What Does It Mean to be an LGBT Latino in 2013?

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If the federal government honors same-sex marriages, it is the hope of immigration reform advocates that undocumented families—gay, straight or otherwise—will not be separated from each other. It would also mean that undocumented LGBT immigrants who marry U.S. citizens would have access to long-term visas or citizenship.

That is the case with Felipe Sousa-Rodriguez, the co-director of GetEQUAL. As an immigrant who overstayed his tourist visa at 14, Sousa-Rodriguez has worked relentlessly for his rights as an undocumented immigrant and a gay man.

“I am married to a man who will become a U.S. citizen this year. In other circumstances, if we were a couple of the opposite sex, he would be able to sponsor me and I would be able to get a green card and stay with him,” Sousa-Rodriguez said. And so immigration laws and LGBT rights intertwine.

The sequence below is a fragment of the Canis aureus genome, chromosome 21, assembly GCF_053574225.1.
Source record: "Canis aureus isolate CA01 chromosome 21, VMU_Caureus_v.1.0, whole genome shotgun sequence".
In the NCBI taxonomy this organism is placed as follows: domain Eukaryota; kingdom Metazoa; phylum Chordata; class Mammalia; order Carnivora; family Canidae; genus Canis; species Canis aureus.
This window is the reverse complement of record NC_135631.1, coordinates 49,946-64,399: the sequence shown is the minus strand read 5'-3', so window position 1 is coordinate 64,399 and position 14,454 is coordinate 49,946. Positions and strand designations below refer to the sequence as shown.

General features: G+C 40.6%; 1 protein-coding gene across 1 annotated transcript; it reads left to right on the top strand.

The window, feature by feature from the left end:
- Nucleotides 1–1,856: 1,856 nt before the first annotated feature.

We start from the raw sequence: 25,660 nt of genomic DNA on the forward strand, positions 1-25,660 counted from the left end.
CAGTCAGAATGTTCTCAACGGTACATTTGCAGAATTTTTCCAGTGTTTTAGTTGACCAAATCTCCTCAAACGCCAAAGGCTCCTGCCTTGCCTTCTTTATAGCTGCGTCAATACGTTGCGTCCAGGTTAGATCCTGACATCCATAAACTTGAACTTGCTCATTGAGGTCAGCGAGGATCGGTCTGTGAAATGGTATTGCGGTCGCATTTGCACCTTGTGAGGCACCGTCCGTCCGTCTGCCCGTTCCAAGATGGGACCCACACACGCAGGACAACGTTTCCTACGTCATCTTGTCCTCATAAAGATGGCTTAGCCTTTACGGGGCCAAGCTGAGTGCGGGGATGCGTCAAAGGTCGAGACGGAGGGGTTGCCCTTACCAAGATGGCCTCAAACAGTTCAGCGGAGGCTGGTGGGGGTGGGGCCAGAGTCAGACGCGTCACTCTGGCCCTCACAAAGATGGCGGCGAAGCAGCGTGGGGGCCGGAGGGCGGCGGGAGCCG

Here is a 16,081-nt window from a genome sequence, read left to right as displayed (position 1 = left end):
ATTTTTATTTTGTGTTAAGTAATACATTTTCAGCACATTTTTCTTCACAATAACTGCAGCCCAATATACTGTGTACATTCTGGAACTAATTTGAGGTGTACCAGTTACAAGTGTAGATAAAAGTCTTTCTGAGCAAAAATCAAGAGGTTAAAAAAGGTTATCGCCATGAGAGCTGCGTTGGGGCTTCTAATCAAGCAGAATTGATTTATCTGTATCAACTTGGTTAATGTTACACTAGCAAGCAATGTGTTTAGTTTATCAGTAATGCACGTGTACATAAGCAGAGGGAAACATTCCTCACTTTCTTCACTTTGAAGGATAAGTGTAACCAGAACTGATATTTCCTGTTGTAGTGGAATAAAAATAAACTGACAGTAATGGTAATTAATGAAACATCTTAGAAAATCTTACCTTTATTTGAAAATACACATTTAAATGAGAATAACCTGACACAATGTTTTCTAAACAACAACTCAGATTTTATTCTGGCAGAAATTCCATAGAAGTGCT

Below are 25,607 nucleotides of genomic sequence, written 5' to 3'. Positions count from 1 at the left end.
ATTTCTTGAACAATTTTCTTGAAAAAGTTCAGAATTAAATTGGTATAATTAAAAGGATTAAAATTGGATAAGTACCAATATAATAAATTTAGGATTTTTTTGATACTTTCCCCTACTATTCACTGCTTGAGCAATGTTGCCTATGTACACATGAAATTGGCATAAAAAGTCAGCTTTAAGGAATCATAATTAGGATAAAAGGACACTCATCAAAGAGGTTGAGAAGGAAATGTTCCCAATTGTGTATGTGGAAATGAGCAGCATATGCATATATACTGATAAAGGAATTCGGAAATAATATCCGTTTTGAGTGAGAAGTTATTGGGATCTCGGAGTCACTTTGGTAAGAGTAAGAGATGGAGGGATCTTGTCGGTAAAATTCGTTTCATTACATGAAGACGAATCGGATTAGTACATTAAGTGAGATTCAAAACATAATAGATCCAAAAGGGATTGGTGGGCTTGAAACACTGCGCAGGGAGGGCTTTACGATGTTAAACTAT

To say the gay Latino identity has its social and political challenges is an understatement. Truly, immigration reform and LGBT rights seem to be equally as pressing matters to those who belong to both communities.

“I can’t say, ‘today I’m going to be an immigrant,’ and tomorrow ‘I’m a gay man,” that doesn’t work. I’m always both,” said Sousa-Rodriguez. “When I go out into the world I needs to have my immigration documentation, but I also need the legal protections of the law because of my sexual orientation. Otherwise, I can’t live a dignified life.”

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